On July 7, 1998, Omedelena, employees from Bethphage and Denver Options, R.M., J.C., and J.C.'s legal guardian attended an interdisciplinary team meeting. At this meeting, the team discussed Omedelena's desire to contract with another service agency, as well as the June 9 incident. The team approved Omedelena's transfer to another service agency, with her continuing to care for J.C. and R.M.

On July 9, 1998, Omedelena entered into a contract with ITDS, funded by a contract between Denver Options and ITDS, to provide services to J.C. and R.M. These contracts were to become effective on July 13, 1998.

On July 10, 1998, Bethphage was informed by the Denver Options employee investigating the June 9 incident that there would likely be a finding of neglect against Omedelena. Bethphage decided, that day, the last business day before Omedelena's contract with ITDS was to take effect, to remove J.C. and R.M. from Omedelena's home. Denver Options also decided that day to delay the funding of its contract with ITDS.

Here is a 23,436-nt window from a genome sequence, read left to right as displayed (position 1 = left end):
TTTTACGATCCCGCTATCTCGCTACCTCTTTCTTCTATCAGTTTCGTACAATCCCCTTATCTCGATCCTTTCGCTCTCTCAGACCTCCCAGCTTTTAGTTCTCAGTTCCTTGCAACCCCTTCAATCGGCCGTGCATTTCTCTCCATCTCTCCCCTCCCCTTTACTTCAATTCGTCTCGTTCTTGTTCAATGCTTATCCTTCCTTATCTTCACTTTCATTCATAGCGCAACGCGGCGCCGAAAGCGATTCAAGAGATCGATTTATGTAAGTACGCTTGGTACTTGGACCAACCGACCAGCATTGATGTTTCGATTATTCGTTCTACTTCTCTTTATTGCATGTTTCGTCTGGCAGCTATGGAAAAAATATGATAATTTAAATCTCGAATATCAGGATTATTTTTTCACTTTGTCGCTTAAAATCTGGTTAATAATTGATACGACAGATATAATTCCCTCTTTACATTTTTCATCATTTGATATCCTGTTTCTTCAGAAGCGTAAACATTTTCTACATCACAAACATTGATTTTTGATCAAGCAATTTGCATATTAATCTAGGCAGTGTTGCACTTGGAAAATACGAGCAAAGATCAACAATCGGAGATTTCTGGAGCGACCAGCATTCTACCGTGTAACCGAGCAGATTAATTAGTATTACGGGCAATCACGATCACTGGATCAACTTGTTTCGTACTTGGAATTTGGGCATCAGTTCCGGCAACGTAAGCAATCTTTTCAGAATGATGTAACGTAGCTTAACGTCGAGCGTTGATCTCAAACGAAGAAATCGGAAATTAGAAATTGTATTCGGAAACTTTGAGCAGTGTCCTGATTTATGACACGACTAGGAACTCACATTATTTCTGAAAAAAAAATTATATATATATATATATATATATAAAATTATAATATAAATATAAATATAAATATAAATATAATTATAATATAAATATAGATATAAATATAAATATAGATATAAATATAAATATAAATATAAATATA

However, when Denver Options and Bethphage attempted to contact Omedelena on July 10, they could not find her, J.C., or R.M. The three had left for vacation and did not return until July 17. Omedelena had notified her Bethphage supervisor about the trip, but she had not discussed the vacation with J.C.'s legal guardian, as she had in the past, or left any contact information with Denver Options or Bethphage. Because Denver Options and Bethphage were unable to contact Omedelena, even after leaving several messages with her son, they notified the police that J.C. and R.M. were missing.